We’re headed – striking unions willing – to Orvieto tomorrow as a group. There’s a nationwide transit strike, but in Italy strikes are ORGANIZED. No strikes during rush hour. Railroad strikes affect only some regional lines. According to the Trenitalia website we should be o.k. But I’m going to have to walk to and from Termini, it looks like. For Orvieto and my students, it’s worth it!

Forlì – what the Hell?

Forli – what the Hell?

Originally uploaded by Michael Tinkler.

All the statues (50-odd) are hypermasculinized males. Most are nude (but check out Ice Hockey further downstream for an exception). Most do something either connected with a modern sport or a classical sport. Forlì, Mussolini’s home province, is neither nude nor doing something athletic. Forlì wears shorts and WHAT THE HELL IS HE CARRYING IN HIS RIGHT HAND?

Click on the picture to go to the photostream of weird fascist nudes – and learn in passing that manscaping is not a 21st century concept. The Stadio dei Marmi is as good an example as you’re going to find of the idea that early-20th-Century-Totalitarian-Movements fetishized the hypermasculine. Please note that I am too lazy to provide links and too lazy to sort out the superficial differences between the visual culture of National Socialism, Socialist Realism, Fascism, and the WPA . . . they all run together for me. But then, I’m a medievalist. This exaltation of the male physical body to the exclusion of the female body and the spirit makes me suspicious.

Enrico del Debbio, one of Mussolini’s favorite architects, built the Stadio dei Marmi as part of the complex for celebrating the Deccenale, or 10 Year Anniversary of the Fascist Era (1932, dated from October 22, 1922, the March on Rome). The complex is still used today by the Italian Olympic Committee and other athletic organizations. One of the great wonders of the Italian Republic is that it never purged Mussolini as thoroughly as Germany removed Hitler from public visibility.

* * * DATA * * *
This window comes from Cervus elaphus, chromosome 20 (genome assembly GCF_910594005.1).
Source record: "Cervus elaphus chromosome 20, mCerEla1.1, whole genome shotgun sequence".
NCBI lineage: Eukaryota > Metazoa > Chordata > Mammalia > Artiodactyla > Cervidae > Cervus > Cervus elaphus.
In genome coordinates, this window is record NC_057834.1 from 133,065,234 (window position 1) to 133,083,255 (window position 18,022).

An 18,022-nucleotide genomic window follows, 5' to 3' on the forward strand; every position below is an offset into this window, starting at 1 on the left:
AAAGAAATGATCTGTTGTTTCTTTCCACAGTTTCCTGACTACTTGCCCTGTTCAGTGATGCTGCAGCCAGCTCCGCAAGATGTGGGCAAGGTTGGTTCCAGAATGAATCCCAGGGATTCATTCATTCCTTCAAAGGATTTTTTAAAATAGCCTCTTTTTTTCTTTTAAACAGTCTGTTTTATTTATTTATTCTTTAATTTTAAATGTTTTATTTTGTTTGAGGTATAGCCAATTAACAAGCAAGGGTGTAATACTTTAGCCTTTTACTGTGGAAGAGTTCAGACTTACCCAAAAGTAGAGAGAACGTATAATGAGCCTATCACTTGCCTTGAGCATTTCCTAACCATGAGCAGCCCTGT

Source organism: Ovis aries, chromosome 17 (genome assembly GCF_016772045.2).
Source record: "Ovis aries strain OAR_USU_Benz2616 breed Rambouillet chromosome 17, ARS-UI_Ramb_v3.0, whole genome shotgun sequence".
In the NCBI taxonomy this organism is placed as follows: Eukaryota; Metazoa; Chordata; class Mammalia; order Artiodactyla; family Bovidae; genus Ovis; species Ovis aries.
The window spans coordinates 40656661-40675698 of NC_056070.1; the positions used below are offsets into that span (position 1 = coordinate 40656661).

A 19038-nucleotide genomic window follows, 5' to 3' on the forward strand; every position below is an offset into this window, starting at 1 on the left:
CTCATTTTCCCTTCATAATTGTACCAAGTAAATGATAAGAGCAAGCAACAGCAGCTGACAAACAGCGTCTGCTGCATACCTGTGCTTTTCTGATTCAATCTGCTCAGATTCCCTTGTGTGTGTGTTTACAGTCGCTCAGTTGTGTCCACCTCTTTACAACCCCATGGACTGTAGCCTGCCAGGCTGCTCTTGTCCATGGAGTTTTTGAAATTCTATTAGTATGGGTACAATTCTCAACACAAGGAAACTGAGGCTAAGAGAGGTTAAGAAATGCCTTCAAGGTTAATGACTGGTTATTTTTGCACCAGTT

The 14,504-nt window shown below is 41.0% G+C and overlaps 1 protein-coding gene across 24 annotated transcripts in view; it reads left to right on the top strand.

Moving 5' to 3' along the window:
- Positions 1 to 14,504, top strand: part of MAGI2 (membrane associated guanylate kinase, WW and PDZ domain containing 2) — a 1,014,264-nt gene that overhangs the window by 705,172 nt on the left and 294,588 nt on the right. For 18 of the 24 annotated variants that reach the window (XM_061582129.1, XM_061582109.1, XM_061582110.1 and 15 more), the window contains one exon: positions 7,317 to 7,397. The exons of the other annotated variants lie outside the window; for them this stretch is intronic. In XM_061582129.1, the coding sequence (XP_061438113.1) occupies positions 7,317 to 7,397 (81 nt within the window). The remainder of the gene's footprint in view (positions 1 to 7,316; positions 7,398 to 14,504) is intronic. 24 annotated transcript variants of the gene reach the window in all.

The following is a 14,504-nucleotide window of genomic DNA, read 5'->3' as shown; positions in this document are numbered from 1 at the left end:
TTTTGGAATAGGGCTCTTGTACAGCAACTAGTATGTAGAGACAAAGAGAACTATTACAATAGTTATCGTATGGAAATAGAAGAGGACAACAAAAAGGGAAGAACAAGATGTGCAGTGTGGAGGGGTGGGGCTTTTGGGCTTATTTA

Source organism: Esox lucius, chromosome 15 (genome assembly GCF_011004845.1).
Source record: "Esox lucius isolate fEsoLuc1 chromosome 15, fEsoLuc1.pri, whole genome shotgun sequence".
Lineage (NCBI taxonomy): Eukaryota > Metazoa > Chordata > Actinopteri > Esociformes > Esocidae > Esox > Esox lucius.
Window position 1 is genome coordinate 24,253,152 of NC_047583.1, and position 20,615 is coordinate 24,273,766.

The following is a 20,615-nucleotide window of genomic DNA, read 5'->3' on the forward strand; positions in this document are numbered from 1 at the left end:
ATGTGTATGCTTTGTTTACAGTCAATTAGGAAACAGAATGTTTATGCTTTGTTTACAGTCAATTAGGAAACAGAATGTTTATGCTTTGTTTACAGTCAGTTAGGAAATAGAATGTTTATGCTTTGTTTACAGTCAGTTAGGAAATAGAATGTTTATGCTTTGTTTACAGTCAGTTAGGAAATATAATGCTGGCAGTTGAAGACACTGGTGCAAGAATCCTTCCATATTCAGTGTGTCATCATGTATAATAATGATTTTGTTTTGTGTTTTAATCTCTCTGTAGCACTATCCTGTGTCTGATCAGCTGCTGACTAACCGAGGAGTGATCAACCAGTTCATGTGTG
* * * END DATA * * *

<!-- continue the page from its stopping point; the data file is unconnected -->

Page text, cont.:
For a modern political reuse of the Fascist monument, see this political poster from 2008. They’re still arguing about the degree to which they ought to preserve, conserve, and restore this site, given its political past.

The whole HWS group came up here today to launch our unit on Fascist Architecture and City Planning, though my photos are from 2 separate visits. Click to see the sunny blue Hercules, too.

Before and After — 21st Century Interventions in Rome

Before and After

Originally uploaded by Michael Tinkler.

On the left you see what Rome looked like to me before the Jubilee of 2000 – dingy, ochre, and a little run-down. The right half shows what Rome is starting to look like – much snappier! On the Corse Vittorio Emmanuele II some of the buildings are even blue, now!

I took a long walk yesterday through Prati (Prati di Castello), the post-unification neighborhood to the north of Castel Sant’Angelo, which eventually turned into the Quartiere della Vittoria (I think when I crossed into P Mazzini). I saw some great stuff — but Piazza Mazzini was one of the highlights. Italo Insolera (Roma moderna, around p 99) identifies this piazza and its quarter as one of the best laid-out in post-1870 Rome, especially as concerns its traffic circulation (something Romans could certainly have thought more about before they built!).

How do you spell the name of Obama’s Enemy?

Arabic transliteration — sheesh! This is the most useful thing I’ve read on the subject, from Britannica.